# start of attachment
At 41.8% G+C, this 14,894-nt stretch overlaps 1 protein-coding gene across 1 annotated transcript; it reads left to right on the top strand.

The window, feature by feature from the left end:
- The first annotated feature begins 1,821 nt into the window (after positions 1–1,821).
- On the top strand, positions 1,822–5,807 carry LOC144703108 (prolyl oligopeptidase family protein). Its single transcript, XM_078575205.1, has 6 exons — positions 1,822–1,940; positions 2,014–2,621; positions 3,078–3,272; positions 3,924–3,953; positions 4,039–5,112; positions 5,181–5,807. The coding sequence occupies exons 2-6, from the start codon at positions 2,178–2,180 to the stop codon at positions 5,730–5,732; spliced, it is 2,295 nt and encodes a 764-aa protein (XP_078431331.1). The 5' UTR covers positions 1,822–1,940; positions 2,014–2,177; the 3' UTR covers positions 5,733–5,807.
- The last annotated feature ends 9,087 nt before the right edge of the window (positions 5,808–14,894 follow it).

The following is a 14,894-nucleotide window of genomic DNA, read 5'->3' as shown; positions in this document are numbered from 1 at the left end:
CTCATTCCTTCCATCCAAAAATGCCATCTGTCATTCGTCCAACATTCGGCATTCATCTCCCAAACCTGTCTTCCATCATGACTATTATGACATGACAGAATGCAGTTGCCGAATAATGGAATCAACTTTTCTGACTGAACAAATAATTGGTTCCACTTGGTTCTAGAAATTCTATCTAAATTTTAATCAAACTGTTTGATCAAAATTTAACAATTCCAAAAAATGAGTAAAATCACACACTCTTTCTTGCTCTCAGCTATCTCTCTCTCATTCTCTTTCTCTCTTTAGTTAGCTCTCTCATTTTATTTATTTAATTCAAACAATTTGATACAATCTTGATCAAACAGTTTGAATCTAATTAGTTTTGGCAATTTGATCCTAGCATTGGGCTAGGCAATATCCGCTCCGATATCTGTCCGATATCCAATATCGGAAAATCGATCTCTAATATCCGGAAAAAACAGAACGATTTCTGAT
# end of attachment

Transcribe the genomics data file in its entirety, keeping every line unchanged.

At 41.8% G+C, this 14,894-nt stretch overlaps 1 protein-coding gene across 1 annotated transcript; it reads left to right on the top strand.

The window, feature by feature from the left end:
- The first annotated feature begins 1,821 nt into the window (after positions 1–1,821).
- On the top strand, positions 1,822–5,807 carry LOC144703108 (prolyl oligopeptidase family protein). Its single transcript, XM_078575205.1, has 6 exons — positions 1,822–1,940; positions 2,014–2,621; positions 3,078–3,272; positions 3,924–3,953; positions 4,039–5,112; positions 5,181–5,807. The coding sequence occupies exons 2-6, from the start codon at positions 2,178–2,180 to the stop codon at positions 5,730–5,732; spliced, it is 2,295 nt and encodes a 764-aa protein (XP_078431331.1). The 5' UTR covers positions 1,822–1,940; positions 2,014–2,177; the 3' UTR covers positions 5,733–5,807.
- The last annotated feature ends 9,087 nt before the right edge of the window (positions 5,808–14,894 follow it).

The following is a 14,894-nucleotide window of genomic DNA, read 5'->3' as shown; positions in this document are numbered from 1 at the left end:
CTCATTCCTTCCATCCAAAAATGCCATCTGTCATTCGTCCAACATTCGGCATTCATCTCCCAAACCTGTCTTCCATCATGACTATTATGACATGACAGAATGCAGTTGCCGAATAATGGAATCAACTTTTCTGACTGAACAAATAATTGGTTCCACTTGGTTCTAGAAATTCTATCTAAATTTTAATCAAACTGTTTGATCAAAATTTAACAATTCCAAAAAATGAGTAAAATCACACACTCTTTCTTGCTCTCAGCTATCTCTCTCTCATTCTCTTTCTCTCTTTAGTTAGCTCTCTCATTTTATTTATTTAATTCAAACAATTTGATACAATCTTGATCAAACAGTTTGAATCTAATTAGTTTTGGCAATTTGATCCTAGCATTGGGCTAGGCAATATCCGCTCCGATATCTGTCCGATATCCAATATCGGAAAATCGATCTCTAATATCCGGAAAAAACAGAACGATTTCTGAT